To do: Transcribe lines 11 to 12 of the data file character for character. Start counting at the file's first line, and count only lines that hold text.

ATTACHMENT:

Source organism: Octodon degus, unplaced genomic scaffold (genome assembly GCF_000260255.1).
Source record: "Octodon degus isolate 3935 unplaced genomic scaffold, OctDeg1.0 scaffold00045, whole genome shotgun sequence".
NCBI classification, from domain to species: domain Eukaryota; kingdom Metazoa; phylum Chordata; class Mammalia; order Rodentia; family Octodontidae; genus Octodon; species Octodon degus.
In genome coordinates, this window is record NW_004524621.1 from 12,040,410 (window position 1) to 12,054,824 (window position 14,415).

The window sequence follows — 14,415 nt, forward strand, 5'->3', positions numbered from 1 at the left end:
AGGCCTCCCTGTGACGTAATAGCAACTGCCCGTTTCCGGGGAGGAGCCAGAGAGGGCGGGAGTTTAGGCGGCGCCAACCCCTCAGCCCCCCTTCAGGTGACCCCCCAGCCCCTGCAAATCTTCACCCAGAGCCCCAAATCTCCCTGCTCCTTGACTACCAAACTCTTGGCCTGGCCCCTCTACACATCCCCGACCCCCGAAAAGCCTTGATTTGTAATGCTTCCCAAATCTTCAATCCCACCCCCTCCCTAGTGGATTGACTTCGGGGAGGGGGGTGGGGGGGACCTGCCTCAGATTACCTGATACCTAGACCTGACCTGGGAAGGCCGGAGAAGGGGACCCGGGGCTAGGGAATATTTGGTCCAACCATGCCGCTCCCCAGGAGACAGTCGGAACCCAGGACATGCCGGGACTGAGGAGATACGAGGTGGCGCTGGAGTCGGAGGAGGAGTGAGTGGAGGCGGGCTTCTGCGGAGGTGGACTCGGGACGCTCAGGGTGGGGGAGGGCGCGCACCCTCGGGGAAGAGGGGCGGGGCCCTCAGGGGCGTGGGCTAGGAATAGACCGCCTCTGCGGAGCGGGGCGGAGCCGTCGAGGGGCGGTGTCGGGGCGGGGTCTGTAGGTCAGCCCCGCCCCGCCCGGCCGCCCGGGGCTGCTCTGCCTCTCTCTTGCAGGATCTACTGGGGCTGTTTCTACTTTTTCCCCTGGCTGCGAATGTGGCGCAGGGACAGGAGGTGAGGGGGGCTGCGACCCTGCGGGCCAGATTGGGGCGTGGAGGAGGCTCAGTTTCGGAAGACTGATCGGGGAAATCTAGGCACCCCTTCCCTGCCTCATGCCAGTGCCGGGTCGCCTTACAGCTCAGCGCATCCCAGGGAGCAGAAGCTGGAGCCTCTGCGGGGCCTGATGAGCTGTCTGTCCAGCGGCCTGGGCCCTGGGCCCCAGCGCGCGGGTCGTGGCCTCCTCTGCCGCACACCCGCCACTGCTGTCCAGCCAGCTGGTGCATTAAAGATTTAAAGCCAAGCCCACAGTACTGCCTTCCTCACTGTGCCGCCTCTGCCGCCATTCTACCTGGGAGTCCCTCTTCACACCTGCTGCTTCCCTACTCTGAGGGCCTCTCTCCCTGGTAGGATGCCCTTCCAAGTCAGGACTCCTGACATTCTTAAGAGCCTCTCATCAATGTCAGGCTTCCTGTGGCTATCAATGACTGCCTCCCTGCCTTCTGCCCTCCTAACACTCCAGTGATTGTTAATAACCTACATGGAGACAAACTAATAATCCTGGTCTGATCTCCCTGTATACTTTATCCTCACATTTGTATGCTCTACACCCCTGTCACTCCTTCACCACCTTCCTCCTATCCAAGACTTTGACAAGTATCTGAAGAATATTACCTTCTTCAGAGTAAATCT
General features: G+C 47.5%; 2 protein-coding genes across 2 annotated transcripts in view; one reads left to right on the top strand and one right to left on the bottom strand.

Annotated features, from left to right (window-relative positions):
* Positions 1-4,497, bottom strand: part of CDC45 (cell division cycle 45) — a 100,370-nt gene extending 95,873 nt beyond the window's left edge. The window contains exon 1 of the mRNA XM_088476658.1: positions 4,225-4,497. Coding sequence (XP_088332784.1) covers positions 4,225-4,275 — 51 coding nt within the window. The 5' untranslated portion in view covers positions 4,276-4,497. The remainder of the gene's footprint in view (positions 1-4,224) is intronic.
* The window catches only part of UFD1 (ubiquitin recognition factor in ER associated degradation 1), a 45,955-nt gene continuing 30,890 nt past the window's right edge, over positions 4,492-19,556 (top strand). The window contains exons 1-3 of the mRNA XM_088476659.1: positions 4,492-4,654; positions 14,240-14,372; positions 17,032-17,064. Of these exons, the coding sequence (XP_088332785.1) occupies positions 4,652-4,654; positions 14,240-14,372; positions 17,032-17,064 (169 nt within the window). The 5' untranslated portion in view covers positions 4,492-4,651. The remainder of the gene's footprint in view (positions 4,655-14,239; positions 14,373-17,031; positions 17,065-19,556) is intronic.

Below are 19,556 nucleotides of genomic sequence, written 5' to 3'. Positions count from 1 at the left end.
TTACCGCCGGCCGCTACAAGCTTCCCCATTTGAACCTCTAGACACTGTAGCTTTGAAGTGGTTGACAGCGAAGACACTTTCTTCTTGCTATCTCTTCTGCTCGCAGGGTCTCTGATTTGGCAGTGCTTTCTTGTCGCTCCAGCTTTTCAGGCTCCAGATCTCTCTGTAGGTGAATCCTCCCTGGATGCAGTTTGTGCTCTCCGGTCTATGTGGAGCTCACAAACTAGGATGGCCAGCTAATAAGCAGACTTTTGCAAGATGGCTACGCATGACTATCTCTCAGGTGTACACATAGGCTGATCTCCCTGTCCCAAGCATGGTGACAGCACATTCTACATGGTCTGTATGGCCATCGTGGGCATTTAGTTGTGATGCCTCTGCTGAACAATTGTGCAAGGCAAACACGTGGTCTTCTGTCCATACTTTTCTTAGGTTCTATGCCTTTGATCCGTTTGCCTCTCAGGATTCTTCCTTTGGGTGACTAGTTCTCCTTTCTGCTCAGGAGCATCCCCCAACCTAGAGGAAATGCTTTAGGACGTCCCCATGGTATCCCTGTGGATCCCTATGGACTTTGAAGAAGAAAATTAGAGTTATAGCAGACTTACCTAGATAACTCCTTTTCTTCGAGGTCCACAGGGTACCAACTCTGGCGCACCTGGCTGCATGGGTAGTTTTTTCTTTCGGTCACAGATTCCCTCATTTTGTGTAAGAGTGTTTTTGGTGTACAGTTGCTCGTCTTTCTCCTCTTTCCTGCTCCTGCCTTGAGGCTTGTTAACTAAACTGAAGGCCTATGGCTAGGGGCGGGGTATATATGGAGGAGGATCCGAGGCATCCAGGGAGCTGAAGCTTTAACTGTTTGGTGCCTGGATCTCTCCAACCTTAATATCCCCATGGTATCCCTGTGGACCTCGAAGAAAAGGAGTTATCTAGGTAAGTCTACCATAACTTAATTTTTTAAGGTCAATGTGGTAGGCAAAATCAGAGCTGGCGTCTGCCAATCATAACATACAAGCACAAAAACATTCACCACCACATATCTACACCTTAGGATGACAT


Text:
Below are 19,556 nucleotides of genomic sequence, written 5' to 3'. Positions count from 1 at the left end.
TTACCGCCGGCCGCTACAAGCTTCCCCATTTGAACCTCTAGACACTGTAGCTTTGAAGTGGTTGACAGCGAAGACACTTTCTTCTTGCTATCTCTTCTGCTCGCAGGGTCTCTGATTTGGCAGTGCTTTCTTGTCGCTCCAGCTTTTCAGGCTCCAGATCTCTCTGTAGGTGAATCCTCCCTGGATGCAGTTTGTGCTCTCCGGTCTATGTGGAGCTCACAAACTAGGATGGCCAGCTAATAAGCAGACTTTTGCAAGATGGCTACGCATGACTATCTCTCAGGTGTACACATAGGCTGATCTCCCTGTCCCAAGCATGGTGACAGCACATTCTACATGGTCTGTATGGCCATCGTGGGCATTTAGTTGTGATGCCTCTGCTGAACAATTGTGCAAGGCAAACACGTGGTCTTCTGTCCATACTTTTCTTAGGTTCTATGCCTTTGATCCGTTTGCCTCTCAGGATTCTTCCTTTGGGTGACTAGTTCTCCTTTCTGCTCAGGAGCATCCCCCAACCTAGAGGAAATGCTTTAGGACGTCCCCATGGTATCCCTGTGGATCCCTATGGACTTTGAAGAAGAAAATTAGAGTTATAGCAGACTTACCTAGATAACTCCTTTTCTTCGAGGTCCACAGGGTACCAACTCTGGCGCACCTGGCTGCATGGGTAGTTTTTTCTTTCGGTCACAGATTCCCTCATTTTGTGTAAGAGTGTTTTTGGTGTACAGTTGCTCGTCTTTCTCCTCTTTCCTGCTCCTGCCTTGAGGCTTGTTAACTAAACTGAAGGCCTATGGCTAGGGGCGGGGTATATATGGAGGAGGATCCGAGGCATCCAGGGAGCTGAAGCTTTAACTGTTTGGTGCCTGGATCTCTCCAACCTTAATATCCCCATGGTATCCCTGTGGACCTCGAAGAAAAGGAGTTATCTAGGTAAGTCTACCATAACTTAATTTTTTAAGGTCAATGTGGTAGGCAAAATCAGAGCTGGCGTCTGCCAATCATAACATACAAGCACAAAAACATTCACCACCACATATCTACACCTTAGGATGACAT